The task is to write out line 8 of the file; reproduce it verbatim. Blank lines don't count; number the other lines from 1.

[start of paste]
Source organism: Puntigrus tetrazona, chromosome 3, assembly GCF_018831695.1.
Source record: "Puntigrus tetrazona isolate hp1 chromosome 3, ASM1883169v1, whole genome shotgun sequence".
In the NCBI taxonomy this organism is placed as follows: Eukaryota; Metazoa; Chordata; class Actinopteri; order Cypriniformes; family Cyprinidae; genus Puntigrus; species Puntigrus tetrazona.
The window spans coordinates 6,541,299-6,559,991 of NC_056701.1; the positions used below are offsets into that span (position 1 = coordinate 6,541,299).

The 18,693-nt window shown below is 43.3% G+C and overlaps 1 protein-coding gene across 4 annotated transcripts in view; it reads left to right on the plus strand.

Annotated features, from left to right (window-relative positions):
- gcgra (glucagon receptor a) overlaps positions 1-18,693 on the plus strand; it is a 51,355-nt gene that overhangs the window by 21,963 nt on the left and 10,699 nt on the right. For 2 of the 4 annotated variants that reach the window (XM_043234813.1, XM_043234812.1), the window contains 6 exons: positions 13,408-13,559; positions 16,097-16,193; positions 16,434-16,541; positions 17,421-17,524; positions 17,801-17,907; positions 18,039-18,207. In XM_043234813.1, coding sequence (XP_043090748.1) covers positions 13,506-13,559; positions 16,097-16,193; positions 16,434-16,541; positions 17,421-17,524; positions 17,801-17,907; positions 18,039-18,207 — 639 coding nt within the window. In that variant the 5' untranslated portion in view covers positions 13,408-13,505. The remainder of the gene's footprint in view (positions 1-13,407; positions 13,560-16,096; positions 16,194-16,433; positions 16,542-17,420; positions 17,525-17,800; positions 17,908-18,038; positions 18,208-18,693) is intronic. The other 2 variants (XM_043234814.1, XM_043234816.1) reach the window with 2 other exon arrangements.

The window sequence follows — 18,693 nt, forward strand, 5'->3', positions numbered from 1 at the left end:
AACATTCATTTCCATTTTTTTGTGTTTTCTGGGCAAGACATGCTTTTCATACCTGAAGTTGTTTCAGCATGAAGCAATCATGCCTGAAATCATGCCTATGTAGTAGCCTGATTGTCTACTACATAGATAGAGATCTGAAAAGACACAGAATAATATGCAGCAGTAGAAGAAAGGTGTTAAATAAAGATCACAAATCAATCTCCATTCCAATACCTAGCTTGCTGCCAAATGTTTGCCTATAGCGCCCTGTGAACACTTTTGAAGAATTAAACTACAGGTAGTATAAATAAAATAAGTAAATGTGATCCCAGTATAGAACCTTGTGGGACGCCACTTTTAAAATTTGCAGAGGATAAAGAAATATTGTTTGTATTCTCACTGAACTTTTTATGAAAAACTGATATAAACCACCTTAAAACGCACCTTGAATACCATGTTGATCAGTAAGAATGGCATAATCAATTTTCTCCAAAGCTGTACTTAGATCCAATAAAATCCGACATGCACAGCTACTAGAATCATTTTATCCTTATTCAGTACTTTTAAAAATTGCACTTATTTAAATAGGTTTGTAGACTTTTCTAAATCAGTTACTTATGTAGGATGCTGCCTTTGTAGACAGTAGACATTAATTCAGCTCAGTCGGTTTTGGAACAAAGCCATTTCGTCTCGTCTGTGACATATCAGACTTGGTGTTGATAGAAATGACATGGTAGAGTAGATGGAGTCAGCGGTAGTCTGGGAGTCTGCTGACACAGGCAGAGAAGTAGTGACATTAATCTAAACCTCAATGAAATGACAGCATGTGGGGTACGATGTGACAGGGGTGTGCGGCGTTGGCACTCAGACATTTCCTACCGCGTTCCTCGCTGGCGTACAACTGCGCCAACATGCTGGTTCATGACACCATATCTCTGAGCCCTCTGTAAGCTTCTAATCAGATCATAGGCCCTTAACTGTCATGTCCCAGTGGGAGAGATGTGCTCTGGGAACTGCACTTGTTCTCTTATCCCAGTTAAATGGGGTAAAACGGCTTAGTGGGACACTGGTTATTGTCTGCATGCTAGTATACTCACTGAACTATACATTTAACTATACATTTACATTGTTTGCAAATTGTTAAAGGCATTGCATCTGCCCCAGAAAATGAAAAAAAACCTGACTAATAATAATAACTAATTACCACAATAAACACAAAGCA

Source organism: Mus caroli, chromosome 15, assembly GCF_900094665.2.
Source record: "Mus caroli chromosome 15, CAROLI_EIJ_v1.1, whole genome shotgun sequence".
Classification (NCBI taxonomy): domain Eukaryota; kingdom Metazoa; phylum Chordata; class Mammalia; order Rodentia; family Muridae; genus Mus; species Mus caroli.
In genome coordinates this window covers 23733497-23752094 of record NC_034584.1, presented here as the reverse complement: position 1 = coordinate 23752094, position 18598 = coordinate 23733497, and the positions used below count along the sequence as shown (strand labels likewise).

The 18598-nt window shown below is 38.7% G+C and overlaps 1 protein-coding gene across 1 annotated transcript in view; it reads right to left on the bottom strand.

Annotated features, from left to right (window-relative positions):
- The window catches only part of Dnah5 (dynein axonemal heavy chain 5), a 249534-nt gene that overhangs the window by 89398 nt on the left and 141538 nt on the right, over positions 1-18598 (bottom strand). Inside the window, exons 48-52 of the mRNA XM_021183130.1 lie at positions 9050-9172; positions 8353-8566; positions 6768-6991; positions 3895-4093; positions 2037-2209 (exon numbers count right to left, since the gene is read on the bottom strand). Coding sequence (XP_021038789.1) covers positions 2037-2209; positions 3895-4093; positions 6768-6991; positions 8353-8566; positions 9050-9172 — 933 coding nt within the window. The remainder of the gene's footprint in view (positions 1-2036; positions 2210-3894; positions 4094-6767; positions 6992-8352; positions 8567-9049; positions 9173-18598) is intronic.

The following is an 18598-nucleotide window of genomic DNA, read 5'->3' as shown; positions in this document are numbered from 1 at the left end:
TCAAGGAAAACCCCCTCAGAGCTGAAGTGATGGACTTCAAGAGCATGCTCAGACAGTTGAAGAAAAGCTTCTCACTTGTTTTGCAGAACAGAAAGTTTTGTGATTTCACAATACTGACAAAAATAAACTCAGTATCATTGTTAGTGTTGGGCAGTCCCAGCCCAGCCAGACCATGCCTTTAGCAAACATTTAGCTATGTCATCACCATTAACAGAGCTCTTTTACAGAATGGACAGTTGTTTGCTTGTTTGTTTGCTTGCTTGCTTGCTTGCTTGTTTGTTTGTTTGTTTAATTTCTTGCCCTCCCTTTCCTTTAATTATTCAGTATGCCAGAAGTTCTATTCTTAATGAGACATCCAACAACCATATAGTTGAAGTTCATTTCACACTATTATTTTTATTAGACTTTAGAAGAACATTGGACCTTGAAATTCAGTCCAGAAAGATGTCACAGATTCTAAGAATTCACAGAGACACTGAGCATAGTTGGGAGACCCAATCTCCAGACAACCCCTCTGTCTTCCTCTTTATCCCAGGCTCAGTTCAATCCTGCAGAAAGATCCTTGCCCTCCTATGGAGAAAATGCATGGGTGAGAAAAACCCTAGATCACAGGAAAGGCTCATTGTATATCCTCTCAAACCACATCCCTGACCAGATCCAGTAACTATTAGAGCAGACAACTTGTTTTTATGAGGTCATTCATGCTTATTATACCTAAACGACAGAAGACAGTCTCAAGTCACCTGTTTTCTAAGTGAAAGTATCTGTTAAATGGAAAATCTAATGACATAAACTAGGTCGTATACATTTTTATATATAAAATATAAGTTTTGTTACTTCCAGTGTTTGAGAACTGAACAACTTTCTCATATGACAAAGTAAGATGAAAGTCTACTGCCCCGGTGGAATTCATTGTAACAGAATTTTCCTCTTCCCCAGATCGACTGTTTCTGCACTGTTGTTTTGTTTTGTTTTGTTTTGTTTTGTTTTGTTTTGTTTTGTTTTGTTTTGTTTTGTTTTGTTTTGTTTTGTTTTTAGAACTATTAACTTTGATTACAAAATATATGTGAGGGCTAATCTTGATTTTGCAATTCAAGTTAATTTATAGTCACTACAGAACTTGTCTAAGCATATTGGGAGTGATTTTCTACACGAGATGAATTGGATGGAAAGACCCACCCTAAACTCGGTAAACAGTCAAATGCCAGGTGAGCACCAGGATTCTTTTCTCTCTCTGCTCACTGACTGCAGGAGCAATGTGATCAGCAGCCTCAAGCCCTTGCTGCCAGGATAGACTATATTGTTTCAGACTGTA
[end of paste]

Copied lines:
The window sequence follows — 18,693 nt, forward strand, 5'->3', positions numbered from 1 at the left end: